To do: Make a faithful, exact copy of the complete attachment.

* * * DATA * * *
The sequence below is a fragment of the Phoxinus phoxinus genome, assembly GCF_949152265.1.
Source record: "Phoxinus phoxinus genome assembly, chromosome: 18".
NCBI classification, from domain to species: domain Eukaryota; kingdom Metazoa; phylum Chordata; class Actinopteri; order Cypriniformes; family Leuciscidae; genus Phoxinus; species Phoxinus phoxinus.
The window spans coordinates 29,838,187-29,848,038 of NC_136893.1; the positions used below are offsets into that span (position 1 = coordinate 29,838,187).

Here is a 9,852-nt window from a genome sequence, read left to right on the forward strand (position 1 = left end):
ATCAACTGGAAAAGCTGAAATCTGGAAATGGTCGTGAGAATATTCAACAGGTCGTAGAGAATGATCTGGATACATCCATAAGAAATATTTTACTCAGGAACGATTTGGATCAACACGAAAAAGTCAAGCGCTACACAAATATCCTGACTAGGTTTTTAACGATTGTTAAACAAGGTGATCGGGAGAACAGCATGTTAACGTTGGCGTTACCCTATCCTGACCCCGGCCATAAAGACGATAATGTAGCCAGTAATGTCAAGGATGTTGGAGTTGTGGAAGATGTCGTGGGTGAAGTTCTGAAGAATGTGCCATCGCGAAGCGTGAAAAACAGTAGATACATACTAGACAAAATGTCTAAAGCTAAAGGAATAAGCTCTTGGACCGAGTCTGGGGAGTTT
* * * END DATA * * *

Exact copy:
The sequence below is a fragment of the Phoxinus phoxinus genome, assembly GCF_949152265.1.
Source record: "Phoxinus phoxinus genome assembly, chromosome: 18".
NCBI classification, from domain to species: domain Eukaryota; kingdom Metazoa; phylum Chordata; class Actinopteri; order Cypriniformes; family Leuciscidae; genus Phoxinus; species Phoxinus phoxinus.
The window spans coordinates 29,838,187-29,848,038 of NC_136893.1; the positions used below are offsets into that span (position 1 = coordinate 29,838,187).

Here is a 9,852-nt window from a genome sequence, read left to right on the forward strand (position 1 = left end):
ATCAACTGGAAAAGCTGAAATCTGGAAATGGTCGTGAGAATATTCAACAGGTCGTAGAGAATGATCTGGATACATCCATAAGAAATATTTTACTCAGGAACGATTTGGATCAACACGAAAAAGTCAAGCGCTACACAAATATCCTGACTAGGTTTTTAACGATTGTTAAACAAGGTGATCGGGAGAACAGCATGTTAACGTTGGCGTTACCCTATCCTGACCCCGGCCATAAAGACGATAATGTAGCCAGTAATGTCAAGGATGTTGGAGTTGTGGAAGATGTCGTGGGTGAAGTTCTGAAGAATGTGCCATCGCGAAGCGTGAAAAACAGTAGATACATACTAGACAAAATGTCTAAAGCTAAAGGAATAAGCTCTTGGACCGAGTCTGGGGAGTTT